Large OCD lesion presenting after prior fragment removal: a arthroscopic and b open view

Traditionally, iliac crest bone graft (ICBG) has been utilized as an excellent source for bone autograft; however, this harvest site is associated with substantial post-operative pain and morbidity. Therefore, alternative sources of bone graft have been investigated, such as allograft bone. While a viable source of structural graft, allograft bone does not provide living cells and is associated with increased cost. In our practice, the use of autograft bone from the proximal tibia or distal femur [57] has resulted in excellent outcomes with no additional cost, reduced morbidity by avoiding ICBG, and increased accessibility for knee operations, frequently through the same skin incision.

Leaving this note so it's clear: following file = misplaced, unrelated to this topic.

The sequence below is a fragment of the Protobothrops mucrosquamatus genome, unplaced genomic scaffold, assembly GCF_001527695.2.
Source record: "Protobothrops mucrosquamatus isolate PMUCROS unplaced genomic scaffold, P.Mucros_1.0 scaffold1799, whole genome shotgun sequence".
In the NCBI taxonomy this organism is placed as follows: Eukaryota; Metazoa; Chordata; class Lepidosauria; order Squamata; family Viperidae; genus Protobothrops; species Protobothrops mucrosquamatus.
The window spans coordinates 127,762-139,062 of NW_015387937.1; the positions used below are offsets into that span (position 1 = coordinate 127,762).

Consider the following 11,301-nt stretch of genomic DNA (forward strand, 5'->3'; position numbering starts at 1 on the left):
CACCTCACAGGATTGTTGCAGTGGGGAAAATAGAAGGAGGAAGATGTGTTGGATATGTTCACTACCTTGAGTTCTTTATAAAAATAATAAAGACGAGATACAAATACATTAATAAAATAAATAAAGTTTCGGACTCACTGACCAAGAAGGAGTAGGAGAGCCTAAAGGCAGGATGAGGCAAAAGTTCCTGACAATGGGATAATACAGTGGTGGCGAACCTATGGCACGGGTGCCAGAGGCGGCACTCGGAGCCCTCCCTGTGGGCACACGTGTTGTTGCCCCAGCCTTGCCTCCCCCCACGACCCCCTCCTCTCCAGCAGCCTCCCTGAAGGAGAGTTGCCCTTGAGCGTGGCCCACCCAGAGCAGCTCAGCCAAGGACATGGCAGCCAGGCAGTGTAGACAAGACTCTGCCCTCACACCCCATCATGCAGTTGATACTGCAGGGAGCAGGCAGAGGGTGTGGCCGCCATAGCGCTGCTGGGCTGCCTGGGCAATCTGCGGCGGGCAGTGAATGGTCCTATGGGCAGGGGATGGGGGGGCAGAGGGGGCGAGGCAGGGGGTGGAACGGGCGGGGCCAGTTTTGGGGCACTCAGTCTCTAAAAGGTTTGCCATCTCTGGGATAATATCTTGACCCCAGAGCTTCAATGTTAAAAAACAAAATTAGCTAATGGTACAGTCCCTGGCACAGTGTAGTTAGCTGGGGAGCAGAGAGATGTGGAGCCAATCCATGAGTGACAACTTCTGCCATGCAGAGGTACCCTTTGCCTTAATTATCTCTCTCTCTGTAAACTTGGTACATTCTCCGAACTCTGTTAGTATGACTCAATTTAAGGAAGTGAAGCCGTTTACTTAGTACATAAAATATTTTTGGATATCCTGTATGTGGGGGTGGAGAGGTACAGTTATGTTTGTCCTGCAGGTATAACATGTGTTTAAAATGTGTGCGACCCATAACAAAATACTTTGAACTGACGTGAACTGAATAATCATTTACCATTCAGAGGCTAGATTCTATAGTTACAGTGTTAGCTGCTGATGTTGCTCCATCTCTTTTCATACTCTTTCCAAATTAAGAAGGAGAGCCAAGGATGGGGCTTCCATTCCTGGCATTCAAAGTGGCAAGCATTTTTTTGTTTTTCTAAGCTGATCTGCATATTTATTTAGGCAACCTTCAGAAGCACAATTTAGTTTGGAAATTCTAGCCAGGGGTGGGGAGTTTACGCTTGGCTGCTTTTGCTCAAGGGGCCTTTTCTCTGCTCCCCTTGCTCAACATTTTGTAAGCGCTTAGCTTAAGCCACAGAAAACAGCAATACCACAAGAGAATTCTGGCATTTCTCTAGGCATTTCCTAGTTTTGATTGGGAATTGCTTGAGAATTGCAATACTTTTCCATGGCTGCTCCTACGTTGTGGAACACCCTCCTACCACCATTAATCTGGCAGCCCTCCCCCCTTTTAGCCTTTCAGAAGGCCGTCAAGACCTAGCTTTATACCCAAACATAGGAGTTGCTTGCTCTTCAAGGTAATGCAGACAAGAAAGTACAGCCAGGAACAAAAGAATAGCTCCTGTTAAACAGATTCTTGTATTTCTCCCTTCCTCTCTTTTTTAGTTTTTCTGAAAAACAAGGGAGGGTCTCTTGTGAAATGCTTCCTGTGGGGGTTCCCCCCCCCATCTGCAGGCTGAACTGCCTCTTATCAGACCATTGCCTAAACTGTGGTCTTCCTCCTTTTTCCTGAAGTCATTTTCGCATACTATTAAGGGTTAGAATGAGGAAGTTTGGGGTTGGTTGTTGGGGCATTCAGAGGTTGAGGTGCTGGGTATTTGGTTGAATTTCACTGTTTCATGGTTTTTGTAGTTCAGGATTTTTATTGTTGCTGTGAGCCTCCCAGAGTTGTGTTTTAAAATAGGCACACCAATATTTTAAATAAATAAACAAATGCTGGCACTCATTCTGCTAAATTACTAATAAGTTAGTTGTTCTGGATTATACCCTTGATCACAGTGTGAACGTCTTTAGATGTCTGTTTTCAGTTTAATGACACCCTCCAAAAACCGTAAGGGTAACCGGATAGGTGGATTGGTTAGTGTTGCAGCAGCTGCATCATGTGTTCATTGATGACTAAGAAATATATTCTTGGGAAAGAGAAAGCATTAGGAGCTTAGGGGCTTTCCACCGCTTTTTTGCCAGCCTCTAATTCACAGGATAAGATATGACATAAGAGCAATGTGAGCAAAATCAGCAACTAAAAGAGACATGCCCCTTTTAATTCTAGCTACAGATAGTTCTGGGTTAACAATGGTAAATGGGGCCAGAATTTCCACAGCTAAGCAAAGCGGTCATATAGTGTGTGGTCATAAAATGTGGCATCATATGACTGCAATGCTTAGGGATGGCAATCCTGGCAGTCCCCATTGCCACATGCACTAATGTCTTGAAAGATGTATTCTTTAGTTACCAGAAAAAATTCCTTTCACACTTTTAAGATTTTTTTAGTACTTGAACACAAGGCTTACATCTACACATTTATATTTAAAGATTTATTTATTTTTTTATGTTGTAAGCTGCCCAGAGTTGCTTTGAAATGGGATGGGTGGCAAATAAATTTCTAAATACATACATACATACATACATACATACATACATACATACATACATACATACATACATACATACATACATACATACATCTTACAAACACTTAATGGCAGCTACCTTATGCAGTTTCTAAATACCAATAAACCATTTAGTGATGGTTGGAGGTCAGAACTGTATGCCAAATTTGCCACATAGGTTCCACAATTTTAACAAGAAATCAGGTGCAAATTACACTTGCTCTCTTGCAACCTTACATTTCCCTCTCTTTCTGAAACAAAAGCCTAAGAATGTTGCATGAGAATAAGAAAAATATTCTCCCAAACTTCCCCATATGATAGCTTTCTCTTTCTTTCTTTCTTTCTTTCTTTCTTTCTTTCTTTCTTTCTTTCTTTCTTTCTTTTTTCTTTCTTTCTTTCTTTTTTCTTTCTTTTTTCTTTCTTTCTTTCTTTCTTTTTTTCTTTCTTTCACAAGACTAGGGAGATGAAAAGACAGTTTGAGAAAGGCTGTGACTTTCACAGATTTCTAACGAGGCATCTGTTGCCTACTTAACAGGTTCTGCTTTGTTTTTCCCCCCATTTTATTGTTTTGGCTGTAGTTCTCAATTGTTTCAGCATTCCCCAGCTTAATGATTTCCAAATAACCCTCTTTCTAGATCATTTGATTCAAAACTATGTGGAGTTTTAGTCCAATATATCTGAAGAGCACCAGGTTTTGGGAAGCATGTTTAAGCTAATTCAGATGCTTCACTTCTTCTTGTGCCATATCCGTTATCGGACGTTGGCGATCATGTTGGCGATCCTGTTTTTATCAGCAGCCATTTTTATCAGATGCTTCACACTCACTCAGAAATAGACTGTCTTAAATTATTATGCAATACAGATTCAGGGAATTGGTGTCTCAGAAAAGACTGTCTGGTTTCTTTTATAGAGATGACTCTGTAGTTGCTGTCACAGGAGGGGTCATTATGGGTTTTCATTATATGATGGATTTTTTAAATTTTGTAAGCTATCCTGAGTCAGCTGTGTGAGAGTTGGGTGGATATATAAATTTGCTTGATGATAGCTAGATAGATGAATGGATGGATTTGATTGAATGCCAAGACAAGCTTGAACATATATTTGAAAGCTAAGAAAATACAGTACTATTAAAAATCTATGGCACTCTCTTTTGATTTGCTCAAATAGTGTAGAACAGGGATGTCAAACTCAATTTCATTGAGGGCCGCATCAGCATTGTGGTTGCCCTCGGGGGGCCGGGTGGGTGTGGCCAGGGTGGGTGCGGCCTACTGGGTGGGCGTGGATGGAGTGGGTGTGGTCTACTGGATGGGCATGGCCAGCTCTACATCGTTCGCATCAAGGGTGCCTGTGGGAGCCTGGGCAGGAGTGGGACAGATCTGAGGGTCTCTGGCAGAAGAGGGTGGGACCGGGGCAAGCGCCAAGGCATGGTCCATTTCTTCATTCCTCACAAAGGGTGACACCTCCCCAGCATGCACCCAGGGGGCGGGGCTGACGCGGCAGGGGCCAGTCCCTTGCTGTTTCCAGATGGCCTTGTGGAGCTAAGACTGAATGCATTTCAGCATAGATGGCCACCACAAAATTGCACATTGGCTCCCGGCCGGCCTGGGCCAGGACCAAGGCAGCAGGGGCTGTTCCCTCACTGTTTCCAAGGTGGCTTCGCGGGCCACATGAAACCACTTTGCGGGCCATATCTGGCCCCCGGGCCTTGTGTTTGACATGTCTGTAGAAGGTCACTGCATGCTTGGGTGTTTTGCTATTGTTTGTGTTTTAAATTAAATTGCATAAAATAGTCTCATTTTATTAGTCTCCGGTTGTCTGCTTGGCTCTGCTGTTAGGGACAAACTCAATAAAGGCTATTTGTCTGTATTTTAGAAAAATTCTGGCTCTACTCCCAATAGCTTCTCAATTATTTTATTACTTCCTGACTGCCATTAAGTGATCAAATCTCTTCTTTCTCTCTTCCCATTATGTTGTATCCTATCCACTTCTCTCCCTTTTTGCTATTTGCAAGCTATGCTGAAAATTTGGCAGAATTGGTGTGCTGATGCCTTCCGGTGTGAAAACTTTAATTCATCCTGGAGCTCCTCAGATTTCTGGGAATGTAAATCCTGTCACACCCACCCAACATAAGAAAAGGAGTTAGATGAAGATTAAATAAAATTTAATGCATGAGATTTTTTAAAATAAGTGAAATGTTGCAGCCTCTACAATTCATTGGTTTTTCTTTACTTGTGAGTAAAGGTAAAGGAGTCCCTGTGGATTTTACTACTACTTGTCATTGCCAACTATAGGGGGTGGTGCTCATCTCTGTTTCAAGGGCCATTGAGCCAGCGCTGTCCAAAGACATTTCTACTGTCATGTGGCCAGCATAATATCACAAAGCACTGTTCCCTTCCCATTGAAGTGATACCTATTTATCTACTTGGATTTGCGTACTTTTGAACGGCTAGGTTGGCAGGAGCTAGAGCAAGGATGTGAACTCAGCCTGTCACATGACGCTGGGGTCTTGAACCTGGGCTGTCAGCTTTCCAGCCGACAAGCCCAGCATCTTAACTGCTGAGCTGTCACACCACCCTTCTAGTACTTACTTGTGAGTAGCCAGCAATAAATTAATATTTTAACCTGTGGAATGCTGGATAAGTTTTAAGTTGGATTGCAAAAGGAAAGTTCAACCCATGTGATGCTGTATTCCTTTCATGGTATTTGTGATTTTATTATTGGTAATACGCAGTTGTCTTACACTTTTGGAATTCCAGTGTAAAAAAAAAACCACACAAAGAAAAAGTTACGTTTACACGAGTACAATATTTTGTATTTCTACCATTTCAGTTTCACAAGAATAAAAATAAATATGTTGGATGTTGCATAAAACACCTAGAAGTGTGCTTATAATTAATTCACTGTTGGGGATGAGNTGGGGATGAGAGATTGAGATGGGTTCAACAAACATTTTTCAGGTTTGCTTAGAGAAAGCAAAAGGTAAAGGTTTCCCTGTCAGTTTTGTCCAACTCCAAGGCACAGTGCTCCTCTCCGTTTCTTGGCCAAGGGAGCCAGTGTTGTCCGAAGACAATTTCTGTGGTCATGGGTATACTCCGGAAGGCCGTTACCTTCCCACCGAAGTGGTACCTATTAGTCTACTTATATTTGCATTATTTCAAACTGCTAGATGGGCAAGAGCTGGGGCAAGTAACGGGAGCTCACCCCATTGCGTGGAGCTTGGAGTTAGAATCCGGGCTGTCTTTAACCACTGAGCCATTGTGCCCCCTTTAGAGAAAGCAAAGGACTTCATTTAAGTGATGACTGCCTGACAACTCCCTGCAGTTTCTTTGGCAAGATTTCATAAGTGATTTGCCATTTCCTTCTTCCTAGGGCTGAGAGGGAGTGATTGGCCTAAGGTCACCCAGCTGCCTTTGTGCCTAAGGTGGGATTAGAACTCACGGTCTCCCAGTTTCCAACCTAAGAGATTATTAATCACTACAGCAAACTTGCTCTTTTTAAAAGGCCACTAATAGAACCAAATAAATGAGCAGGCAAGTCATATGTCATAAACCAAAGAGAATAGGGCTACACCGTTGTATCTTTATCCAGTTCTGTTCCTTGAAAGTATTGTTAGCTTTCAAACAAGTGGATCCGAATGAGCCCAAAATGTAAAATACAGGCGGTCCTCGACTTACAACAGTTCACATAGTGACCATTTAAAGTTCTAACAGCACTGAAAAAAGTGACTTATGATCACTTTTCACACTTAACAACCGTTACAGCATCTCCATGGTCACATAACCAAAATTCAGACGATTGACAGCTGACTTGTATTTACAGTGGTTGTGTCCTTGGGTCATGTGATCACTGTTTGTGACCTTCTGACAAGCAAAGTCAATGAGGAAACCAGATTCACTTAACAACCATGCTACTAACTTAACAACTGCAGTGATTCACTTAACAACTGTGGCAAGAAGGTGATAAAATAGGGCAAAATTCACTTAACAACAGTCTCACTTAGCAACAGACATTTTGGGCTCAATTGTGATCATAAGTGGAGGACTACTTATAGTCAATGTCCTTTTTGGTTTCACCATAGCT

Most commonly, a cortical window is created over the medial surface of the proximal tibia or at Gerdy’s tubercle on the lateral aspect, depending on the location of the incision for the primary procedure. When harvesting bone graft for a high tibial osteotomy, a small incision can be made over the medial or lateral femoral epicondyle, protecting the insertions of the collateral ligaments, to obtain graft from the distal femur instead. A small window of approximately 1 × 1 cm is created with an osteotome and removed. Any cancellous bone attached to the cortex can be harvested for graft material. A curette can now be used to harvest as much graft as needed to fill the defect. Alternatively, it has been helpful to utilize a 10-mm harvesting tube from any of the available osteochondral autograft transfer systems (Fig. 5). By aiming in different directions, at least 3–4 cores of cancellous bone measuring 10 × 25 mm can be obtained, greatly improving ease and length of graft harvest. The harvest site can then be filled with allograft chips or putty and the cortical window is replaced.